DESCRIPTION OF THE PREFERRED EMBODIMENTS

In the present invention, there is no particular limitation imposed on the transparent substrate on which a double-layer structured transparent conductive film is to be formed. Any arbitrary transparent substrate may be used, to which it is desirable to impart a low reflectance and an electromagnetic wave shielding property. While glass is a typical material for the transparent substrate, a transparent conductive film of the invention may be formed on a substrate such as a transparent plastic one.

As described above, transparent substrates particularly requiring to impart a low reflectance and an electromagnetic wave shielding property include image display section of a CRT, a plasma display, and EL display or a liquid crystal display used as a display unit for a TV set or a computer. A transparent substrate may be selected from these substrates.

The double-layer structured transparent conductive film of the invention has a low reflectance and an electromagnetic wave shielding property (a low resistance) and preferably, a high contrast, or has a flat reflection spectrum: it is colorless, not being tinted with blue-purple or red-yellow as in some of the conventional transparent conductive films, with a good visibility. When this conductive film is formed on the surface of an image display section such as a CRT, therefore, it is possible to prevent or reduce leakage of electromagnetic waves, deposition of dust, and disturbing reflection of an external image, which are detrimental to human health, and may cause a malfunction of computer. The film is satisfactory in transparency (visible light transmittance) and haze. A higher contrast and colorless reflected light permit maintenance of a good luminous efficacy of image, thus, providing a very visible screen. In a preferred embodiment, film forming property is improved, without film irregularities produced such as color blurs, radial stripes or spots, which may impair commercial value of the product, thus permitting easy formation of a transparent conductive film comprising fine metal particles.

The transparent conductive film of the invention is a double-layer comprising a lower layer (conductive layer) containing a fine metal powder as a conductive powder in a silica based matrix and a silica-based upper layer not containing powder. While the lower layer has a high refractive index because it densely contains the fine metal powder, the upper layer is low in refractive index. As a result of this double-layer film structure, the transparent conductive film of the invention has properties including a low reflectance and a low resistance-and, thus, ban display the aforesaid functions.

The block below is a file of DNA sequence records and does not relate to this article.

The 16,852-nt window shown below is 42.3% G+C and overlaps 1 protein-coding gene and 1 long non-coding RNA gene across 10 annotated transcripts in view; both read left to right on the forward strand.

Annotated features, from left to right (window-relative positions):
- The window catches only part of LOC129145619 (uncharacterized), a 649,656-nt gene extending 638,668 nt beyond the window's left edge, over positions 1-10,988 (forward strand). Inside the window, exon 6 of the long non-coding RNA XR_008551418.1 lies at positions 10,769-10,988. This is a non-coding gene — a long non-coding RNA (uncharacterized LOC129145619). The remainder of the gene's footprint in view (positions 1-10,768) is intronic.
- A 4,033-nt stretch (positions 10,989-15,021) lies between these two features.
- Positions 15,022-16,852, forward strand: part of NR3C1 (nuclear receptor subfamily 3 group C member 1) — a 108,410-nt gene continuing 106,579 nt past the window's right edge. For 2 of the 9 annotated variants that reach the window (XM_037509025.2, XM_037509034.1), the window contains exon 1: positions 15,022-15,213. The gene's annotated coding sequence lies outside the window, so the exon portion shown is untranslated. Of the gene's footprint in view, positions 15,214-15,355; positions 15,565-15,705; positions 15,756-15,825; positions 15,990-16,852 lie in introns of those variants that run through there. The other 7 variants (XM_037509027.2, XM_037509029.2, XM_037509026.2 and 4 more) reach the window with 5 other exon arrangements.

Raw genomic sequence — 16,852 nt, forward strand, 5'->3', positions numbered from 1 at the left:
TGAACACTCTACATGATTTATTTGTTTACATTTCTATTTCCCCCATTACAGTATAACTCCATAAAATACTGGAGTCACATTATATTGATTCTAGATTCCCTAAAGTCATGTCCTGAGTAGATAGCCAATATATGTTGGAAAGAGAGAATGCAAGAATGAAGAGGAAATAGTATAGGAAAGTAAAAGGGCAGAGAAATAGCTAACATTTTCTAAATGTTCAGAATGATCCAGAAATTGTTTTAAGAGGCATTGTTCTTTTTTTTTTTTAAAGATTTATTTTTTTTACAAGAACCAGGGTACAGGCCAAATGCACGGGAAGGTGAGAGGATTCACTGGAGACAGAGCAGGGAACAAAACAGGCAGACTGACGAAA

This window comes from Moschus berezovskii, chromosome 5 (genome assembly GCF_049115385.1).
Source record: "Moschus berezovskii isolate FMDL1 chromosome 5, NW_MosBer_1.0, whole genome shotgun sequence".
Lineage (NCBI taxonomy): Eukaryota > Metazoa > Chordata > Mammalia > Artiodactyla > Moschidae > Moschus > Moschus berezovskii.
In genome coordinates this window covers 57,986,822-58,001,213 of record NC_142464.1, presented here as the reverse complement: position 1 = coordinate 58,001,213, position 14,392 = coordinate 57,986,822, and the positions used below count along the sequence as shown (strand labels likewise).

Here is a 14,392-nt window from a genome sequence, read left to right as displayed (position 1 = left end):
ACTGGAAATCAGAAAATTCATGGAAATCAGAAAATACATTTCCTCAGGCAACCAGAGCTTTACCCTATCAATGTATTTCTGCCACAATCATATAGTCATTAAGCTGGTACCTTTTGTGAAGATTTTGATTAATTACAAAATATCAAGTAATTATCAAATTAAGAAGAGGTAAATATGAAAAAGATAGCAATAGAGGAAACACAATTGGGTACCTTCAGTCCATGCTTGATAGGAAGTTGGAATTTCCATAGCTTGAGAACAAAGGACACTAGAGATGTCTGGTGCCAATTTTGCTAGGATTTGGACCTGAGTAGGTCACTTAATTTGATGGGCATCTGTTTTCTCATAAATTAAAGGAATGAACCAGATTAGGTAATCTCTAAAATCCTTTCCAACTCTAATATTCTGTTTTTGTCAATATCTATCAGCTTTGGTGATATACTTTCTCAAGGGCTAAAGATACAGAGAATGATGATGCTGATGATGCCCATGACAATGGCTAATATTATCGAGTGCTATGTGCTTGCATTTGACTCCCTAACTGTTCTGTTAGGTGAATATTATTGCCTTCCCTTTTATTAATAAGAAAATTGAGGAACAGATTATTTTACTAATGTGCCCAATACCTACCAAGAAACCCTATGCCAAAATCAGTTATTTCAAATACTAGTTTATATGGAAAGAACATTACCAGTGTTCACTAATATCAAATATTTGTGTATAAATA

In the transparent conductive film of the invention, both the silica-based matrix of the lower conductive layer and the silica-based upper layer can be formed from alkoxysilane (or more broadly a hydrolyzable silane compound) transformed into silica through hydrolysis.

As alkoxysilane, any one or more silane compounds having at least one, or preferably two or more, or more preferably three or more alkoxy groups can be used. As a hydrolyzable group, halosilanes containing halogen may be used with, or in place of, alkoxysilane.

More specifically, applicable alkoxysilanes include tetraethoxysilane (ethyl silicate), tetrapropoxysilane, methyltriethoxysilane, dimethyldimethoxysilane, phenyltriethoxysilane, chlorotrimethoxysilane, various silane coupling agents (for example, vinyltriethoxysilane, r-aminopropyltriethoxysilane, r-chloropropyltrimethoxysilane, r-mercaptopropyltrimethoxysilane, r-glycidoxypropyltrimethoxysilane, r-methacryloxypropyltrimethoxysilane, N-phenyl-r-aminopropyltrimethoxysilane, N-β-(aminoethyl)-r-aminopropyltrimethoxysilane, and β-(3,4-epoxycyclohexyl) ethyltrimethoxysilane). The preferred alkoxysilane is ethylsilicate which is the most easily hydrolyzed at the lowest cost.

In a film comprising alkoxysilane, alcohol is separated by hydrolysis and the produced OH groups condensate into silica sol. Baking by heating this sol causes further progress of condensation and eventually forms a hard silica (SiO2) film. Alkoxysilane can, therefore, be utilized for forming a silica-based film as a silica precursor (component forming an inorganic film). When alkoxysilane is formed into a film together with a powder, it serves as an inorganic binder connecting powder particles and composes a matrix of the film. Although halo-silane can similarly form a silica film eventually through hydrolysis, use of alkoxysilane will be described below.

Lower Conductive Layer